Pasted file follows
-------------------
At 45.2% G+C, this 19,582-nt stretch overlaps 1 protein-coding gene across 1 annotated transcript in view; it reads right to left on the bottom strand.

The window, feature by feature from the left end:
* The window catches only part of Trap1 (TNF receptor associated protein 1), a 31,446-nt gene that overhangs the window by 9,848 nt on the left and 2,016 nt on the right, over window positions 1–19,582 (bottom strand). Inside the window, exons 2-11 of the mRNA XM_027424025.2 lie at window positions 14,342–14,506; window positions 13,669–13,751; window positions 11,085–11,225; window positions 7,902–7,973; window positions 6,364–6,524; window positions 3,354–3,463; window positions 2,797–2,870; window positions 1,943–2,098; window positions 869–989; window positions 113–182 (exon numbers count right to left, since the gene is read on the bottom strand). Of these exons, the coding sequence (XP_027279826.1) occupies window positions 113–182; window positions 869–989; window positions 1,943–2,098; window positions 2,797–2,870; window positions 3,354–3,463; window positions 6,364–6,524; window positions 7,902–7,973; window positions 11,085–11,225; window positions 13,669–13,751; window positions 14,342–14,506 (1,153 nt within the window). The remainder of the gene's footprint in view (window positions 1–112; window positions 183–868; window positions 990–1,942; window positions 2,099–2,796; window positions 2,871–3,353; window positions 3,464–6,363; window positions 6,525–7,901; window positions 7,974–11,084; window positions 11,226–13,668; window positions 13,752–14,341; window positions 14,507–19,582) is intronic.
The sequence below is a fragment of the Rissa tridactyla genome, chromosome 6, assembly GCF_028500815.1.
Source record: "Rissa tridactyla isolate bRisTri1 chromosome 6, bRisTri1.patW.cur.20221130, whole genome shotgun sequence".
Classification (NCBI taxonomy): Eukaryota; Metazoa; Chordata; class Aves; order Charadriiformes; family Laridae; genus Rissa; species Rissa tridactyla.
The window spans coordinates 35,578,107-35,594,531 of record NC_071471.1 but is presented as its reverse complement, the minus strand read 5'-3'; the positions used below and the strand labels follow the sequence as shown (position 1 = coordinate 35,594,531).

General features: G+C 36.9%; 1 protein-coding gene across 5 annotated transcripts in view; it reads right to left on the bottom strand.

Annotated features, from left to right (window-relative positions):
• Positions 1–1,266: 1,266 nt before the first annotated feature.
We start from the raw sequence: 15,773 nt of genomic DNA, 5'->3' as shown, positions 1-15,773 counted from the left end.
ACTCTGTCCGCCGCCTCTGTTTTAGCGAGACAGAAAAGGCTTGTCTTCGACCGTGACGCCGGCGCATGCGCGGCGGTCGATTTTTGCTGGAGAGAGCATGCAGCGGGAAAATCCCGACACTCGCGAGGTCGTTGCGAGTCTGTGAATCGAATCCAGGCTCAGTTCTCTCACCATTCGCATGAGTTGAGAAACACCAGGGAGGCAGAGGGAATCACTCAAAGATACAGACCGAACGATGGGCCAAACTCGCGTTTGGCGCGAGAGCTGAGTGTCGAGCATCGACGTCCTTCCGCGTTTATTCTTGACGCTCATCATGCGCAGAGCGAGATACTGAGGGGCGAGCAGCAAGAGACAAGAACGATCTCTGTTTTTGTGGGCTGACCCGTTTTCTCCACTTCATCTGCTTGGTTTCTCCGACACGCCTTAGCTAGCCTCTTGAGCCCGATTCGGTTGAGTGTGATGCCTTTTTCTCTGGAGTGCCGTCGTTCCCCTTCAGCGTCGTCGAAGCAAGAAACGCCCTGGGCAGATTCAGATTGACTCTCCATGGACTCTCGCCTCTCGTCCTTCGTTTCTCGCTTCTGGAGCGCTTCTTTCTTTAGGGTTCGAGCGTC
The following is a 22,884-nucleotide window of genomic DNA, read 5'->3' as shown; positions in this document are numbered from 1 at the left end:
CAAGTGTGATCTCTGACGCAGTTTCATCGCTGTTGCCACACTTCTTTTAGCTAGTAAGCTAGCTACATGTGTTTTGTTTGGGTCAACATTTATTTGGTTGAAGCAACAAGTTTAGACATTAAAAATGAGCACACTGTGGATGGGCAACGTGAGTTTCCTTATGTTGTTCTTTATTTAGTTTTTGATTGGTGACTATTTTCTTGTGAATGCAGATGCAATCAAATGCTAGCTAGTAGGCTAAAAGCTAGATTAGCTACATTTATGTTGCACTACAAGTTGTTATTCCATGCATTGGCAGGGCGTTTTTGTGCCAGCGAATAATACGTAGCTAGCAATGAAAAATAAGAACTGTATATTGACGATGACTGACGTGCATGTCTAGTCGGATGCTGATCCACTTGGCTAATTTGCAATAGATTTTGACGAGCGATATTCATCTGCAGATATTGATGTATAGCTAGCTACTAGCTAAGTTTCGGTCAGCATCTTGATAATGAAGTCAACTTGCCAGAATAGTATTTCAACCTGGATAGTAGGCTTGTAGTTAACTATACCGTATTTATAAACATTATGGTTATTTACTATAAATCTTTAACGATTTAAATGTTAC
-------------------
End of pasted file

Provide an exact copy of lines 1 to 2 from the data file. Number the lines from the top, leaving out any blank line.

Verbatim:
At 45.2% G+C, this 19,582-nt stretch overlaps 1 protein-coding gene across 1 annotated transcript in view; it reads right to left on the bottom strand.

The window, feature by feature from the left end: